Acadia Pharmaceuticals (NASDAQ:ACAD), a mid-cap biopharma, reported stronger-than-expected third-quarter earnings after the closing bell yesterday. Specifically, the company topped FactSet's Q3 consensus estimate for quarterly revenue ($94.6 million vs. $88.5 million), and it also posted a considerably lower net loss per share (-$0.29 vs. -$0.40).

Even so, the biopharma's stellar Q3 numbers failed to excite investors. Acadia's shares, in fact, dipped by a modest 0.46% in after-hours trading yesterday immediately following this earnings release. Should investors change their tune toward Acadia's stock after this standout quarter, or is yesterday's muted reaction appropriate in light of the company's near-term outlook? Let's dig deeper to find out. 

An elderly person assembling a puzzle of a human head.

Image source: Getty Images.

The high and low lights from Acadia's Q3 report

On the positive side of the ledger, there's now no doubt about the tremendous commercial potential in regards to the company's Parkinson's disease psychosis (PDP) medicine Nuplazid. Over the course of the third quarter, Nuplazid raked in an astounding $94.6 million, representing a 62% rise in sales compared to the same period a year ago. That's a stellar quarterly haul for a non-oncology or rare disease asset. 

Next up, Acadia's management highlighted Nuplazid's recent late-stage hit as a potential treatment for dementia-related psychosis during yesterday's conference call. The most important development of note is the company's plan to sit down with the FDA in the first half of 2020 to discuss a regulatory pathway for Nuplazid in dementia-related psychosis. While estimates vary, most industry insiders think this second indication has the potential to push Nuplazid into blockbuster sales territory perhaps toward the middle of the next decade.  

Another bright spot is Acadia's financial position. Thanks to a hefty capital raise, the company exited the third quarter with $683.8 million in cash and investments. That amount should be sufficient to see Acadia through its remaining years as a cash flow negative operation -- that is, assuming Nuplazid's supplemental new drug application (sNDA) for dementia-related psychosis goes smoothly.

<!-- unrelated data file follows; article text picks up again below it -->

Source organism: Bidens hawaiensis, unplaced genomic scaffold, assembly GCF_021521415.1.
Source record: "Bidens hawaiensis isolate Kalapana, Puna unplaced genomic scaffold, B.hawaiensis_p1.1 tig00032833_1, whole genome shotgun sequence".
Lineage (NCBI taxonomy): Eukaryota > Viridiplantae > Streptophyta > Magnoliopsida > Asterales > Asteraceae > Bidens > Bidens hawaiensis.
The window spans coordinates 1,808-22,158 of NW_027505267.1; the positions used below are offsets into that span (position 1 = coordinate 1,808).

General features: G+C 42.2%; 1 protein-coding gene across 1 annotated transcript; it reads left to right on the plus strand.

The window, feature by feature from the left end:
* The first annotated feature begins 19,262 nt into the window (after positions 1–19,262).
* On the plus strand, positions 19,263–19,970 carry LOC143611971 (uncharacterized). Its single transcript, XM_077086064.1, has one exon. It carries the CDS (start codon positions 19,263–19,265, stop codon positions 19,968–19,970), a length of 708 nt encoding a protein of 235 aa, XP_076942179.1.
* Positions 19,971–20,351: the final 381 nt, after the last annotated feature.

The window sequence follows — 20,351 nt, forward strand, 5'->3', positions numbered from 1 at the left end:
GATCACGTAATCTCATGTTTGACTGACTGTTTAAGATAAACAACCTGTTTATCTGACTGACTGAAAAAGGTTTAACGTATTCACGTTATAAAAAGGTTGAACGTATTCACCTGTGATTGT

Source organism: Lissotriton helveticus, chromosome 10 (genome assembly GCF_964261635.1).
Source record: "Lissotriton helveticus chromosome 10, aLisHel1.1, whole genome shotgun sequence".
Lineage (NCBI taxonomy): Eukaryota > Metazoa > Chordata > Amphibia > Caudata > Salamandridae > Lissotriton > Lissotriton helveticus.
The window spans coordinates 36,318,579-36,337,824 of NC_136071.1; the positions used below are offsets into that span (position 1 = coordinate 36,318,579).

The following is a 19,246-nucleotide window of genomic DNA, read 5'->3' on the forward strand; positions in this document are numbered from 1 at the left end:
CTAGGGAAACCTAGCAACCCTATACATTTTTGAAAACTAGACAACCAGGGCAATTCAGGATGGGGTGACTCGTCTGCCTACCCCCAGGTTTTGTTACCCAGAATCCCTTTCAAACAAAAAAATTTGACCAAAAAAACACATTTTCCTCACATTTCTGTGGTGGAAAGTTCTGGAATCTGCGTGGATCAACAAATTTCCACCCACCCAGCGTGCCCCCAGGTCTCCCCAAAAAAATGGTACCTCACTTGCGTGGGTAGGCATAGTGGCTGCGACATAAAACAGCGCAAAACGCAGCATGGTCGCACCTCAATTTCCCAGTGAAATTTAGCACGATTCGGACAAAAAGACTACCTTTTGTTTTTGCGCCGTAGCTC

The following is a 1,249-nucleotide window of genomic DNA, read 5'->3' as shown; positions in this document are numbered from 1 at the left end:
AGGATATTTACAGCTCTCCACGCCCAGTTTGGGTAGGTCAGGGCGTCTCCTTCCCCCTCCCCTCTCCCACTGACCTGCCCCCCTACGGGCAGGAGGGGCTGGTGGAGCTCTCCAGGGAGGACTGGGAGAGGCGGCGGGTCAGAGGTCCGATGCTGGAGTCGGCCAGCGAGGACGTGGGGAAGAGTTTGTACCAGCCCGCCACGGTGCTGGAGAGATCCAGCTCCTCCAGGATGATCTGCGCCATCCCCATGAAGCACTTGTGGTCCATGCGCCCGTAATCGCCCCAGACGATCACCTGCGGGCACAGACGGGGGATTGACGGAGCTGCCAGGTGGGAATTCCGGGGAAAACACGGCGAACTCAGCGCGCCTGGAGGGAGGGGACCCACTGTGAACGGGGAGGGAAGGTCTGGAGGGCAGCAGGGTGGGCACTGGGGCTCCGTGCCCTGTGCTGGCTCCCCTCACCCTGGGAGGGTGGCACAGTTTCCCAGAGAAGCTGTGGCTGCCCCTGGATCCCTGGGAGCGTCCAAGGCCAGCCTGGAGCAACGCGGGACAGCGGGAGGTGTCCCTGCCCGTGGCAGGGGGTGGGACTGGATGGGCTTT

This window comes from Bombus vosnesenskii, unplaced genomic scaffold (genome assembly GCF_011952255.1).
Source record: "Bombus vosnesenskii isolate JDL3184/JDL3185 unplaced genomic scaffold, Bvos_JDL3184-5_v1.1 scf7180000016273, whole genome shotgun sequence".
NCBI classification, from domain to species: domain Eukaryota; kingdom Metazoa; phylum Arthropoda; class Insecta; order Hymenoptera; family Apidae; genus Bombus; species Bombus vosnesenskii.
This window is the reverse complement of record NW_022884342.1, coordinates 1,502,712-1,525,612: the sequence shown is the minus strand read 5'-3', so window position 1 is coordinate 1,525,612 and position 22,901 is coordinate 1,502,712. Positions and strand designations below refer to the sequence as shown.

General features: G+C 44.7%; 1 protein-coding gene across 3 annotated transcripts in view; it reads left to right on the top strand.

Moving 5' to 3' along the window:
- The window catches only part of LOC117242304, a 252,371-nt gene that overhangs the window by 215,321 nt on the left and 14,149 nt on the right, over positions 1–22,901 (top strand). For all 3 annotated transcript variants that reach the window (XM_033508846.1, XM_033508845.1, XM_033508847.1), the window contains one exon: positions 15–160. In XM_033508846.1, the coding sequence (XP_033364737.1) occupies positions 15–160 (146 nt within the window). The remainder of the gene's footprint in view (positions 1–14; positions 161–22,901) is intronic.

On the flip side of the coin, Acadia's Q3 report did contain two sour notes. First off, the company is still losing tons of cash ($182.2 million during the first nine months of 2019), despite Nuplazid's strong commercial performance this year. While a good chunk of this cash burn can be directly attributed to the company's clinical activities, Acadia's exorbitant selling, general, and administrative expenses certainly haven't helped matters. In Q3, for example, the company reported a whopping $72.7 million in SG&A expenses. 

Next up, there's the problem of Acadia's valuation. Although the company raised its annual revenue guidance to $330 million to $340 million in yesterday's earnings release -- up from the previous range of $320 million to $330 million, Acadia's shares are still trading at an astronomical 19.2 times its 2019 high-end revenue estimate.

Making matters worse, the company probably won't see a significant financial bump from Nuplazid's dementia-related psychosis indication for upwards of two full years. So under a best case scenario, this biopharma stock is probably trading at somewhere along the lines of 6.5 times 2024 revenue, which isn't exactly cheap for a mid-cap biopharma stock.   

Is Acadia's stock a buy?

While Nuplazid's sales growth is definitely encouraging, the company's rather stretched valuation simply isn't attractive. The long and short of it is that investors are clearly betting that Acadia will attract a buyout offer soon. Unfortunately, there's no particularly good reason to believe that a suitor is waiting in the wings at this juncture.

To acquire Acadia at this point, a suitor would have to be willing to pay an enormous premium. And that's a highly unlikely development until Nuplazid has multiple approved indications under its belt. In other words, Acadia could take two to perhaps three more years to turn into a red-hot takeover target. Meanwhile, there's no guarantee the market will remain patient with the company's sky-high valuation.